Aintree 2014: A working person's guide - Thursday

The New One (nearside) is a horse to be opposed, just as he was at Cheltenham
The New One (nearside) is a horse to be opposed, just as he was at Cheltenham
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Forced to work for a living nowadays, Jack Houghton has had to come up with profitable punting strategies that don't rely on hours of form study. Having taken us through the four days at Cheltenham, he is looking to reprise his success at Aintree...

"I was big against The New One in the Champion Hurdle and, despite this being a less competitive race, I'm still prepared to take him on here."

The three-day Grand National Festival always presents punters with dilemmas: coming at the end of a long season and so soon after Cheltenham, it's hard to judge the relative ability of competing horses who might have had very different campaigns up to this point. Is a fresher horse a better prospect than a proven horse who's had a tough season?

Properly assessing these variables can be time-consuming, but over the years I've developed a few simple strategies to quickly assess where the value lies at Aintree. First, as expertly noted by Simon Rowlands this year and previously, look for horses who have run well at Cheltenham: the market tends to over-estimate how much the effort has taken out of them. Second, look for horses who are also proven on flat tracks, ideally tight-turning left-handed tracks like Aintree.

Third, use any commercially-available speed-ratings to properly assess the first two criteria: races at Aintree may not have the same break-neck speed emphasis as Cheltenham, but it's still highly competitive, so horses who have won slowly-run races elsewhere - however impressively - are to be avoided. The market tends to over-bet these kinds of horses, so they rarely represent good value.

Those are the rules, here's my take on Thursday's card...

Injured Jockeys Fund 50th Anniversary 4-Y-O Juvenile Hurdle

Back Guitar Pete and Fox Norton.

With eight of these having run at Cheltenham, but in different races, the first challenge is to assess the relative strength of that form. According to my figures, the Triumph Hurdle was a stronger race than the Fred Winter, and so I would value the form of Guitar Pete, Calipto and Broughton over that of Hawk High and Baradari. And of those, I see little reason why Guitar Pete, at around 8.88/1 is twice the price of Calipto (4.77/2), despite beating that horse by nearly four lengths. The reason for the disparity in odds, of course, is that Calipto's stirrup broke in the closing stages of the Triumph, so he was seen as unlucky. The market always over-adjusts for such misfortune, though, and so, of the Cheltenham contingent, I'll be backing Guitar Pete. Despite having not raced since December, I'll also be backing Fox Norton, who posted the best speed figure available in this field when winning at Doncaster last time, a track not dissimilar to Aintree.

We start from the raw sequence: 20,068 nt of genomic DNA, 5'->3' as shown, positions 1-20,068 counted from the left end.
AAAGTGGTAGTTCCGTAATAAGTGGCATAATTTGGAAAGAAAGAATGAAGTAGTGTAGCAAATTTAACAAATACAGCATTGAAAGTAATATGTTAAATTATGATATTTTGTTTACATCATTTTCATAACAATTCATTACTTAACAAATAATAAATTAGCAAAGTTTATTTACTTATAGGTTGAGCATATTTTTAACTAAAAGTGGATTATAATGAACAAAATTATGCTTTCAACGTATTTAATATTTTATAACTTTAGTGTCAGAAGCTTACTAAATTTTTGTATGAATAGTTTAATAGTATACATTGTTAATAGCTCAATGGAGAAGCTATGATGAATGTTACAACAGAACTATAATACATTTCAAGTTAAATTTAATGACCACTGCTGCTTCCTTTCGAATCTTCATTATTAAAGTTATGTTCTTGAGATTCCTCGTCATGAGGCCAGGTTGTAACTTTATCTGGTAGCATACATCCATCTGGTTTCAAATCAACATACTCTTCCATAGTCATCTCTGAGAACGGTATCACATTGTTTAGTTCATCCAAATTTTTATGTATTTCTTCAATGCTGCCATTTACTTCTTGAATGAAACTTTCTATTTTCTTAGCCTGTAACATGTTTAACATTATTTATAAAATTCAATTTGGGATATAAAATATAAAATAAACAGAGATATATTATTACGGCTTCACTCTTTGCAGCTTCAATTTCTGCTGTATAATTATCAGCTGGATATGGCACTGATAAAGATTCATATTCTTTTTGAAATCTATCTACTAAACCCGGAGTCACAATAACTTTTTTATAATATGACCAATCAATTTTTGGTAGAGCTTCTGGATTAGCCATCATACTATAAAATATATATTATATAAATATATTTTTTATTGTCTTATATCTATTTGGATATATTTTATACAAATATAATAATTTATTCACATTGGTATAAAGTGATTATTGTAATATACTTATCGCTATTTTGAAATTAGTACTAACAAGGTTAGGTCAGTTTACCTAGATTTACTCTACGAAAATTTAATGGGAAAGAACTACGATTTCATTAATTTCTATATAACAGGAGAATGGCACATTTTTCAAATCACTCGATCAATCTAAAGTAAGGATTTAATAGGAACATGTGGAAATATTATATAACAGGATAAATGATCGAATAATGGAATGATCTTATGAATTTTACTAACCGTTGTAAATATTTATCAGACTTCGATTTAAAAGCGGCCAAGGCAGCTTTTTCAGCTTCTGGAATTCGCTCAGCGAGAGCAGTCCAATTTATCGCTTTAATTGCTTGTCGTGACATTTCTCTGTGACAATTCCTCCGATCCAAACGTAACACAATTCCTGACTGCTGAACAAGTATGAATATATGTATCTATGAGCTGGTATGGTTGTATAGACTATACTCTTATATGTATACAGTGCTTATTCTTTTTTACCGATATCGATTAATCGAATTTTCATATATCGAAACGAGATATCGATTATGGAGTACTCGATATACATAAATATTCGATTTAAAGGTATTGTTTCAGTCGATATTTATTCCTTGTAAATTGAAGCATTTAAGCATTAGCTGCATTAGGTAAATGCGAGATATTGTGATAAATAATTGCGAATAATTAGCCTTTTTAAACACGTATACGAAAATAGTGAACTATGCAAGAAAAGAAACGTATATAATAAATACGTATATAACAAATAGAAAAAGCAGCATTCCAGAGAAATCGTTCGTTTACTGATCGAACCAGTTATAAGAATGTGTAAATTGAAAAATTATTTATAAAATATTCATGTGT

Betfred Bowl Chase

Back Menorah.

A six-horse race, but with only four genuine contenders. Dynaste won well at the Festival, but despite having won at Aintree before, he's yet to post a really fast time on a flat track, suggesting that the undulations of Cheltenham bring out the best in him. First Lieutenant, Menorah and Silviniaco Conti - in that order - filled the first three places in this race last year, with very little between them. With that in mind and the relative odds on offer, a back of Menorah at a generous looking 13.012/1 seems the sensible bet.

Doom Bar Aintree Hurdle

Back Rock On Ruby and Grandouet.

I was big against The New One in the Champion Hurdle and, despite this being a less competitive race, I'm still prepared to take him on here. His current odds of around 1.392/5 look ridiculous to me. Examining their best hurdle form, Rock On Ruby (14.013/1) and Grandouet (17.016/1) have both posted faster speed figures than the favourite and, crucially, have gone much faster on flat tracks. If it's a slowly run race The New One might be able to dominate, but I wouldn't be prepared to take short odds-on when that is not guaranteed.

Crabbie's Supporting The Hillsborough Families Fox Hunters' Chase

I have no idea. Good luck if you have.

Silver Cross Red Rum Handicap Chase

Back Oiseau De Nuit and Gus Macrae.

Claret Cloak is the only horse in the field to have competed at Cheltenham with much credit, and would have possibly won the Grand Annual if jumping with greater aplomb. But he runs off four pounds higher here in a competitive race. At bigger prices with the best adjusted speed ratings on show - especially on flat tracks - I'm going to take a punt on the veteran Oiseau De Nuit (19.018/1) and Gus Macrae (40.039/1), who has posted fast times at both Newbury and Aintree in the past.

Pinsent Masons Manifesto Novices' Chase

Lay Oscar Whiskey in place market.

As might be expected, the Arkle form from Cheltenham was stronger than the JLT Novices', so I would expect one of Western Warhorse (3.65) and Dodging Bullets (6.611/2) to prevail. However, in a small race which might not feature a fast pace, the better option might be to oppose Oscar Whiskey in the place market. All of his competitors have posted faster speed figures and his drubbing in a slowly run Aintree Hurdle last year is not encouraging.

Dominican Republic Handicap Hurdle

Back Jetson and Any Given Day.

In a race where only Jetson (14.013/1) performed with any real credit at Cheltenham, preference is for him and Any Given Day (34.033/1), who is by far the best horse in this field on adjusted speed ratings and has shown himself able to produce his best on flat tracks.

*All odds quoted are a guide and it is recommended you take Betfair SP.

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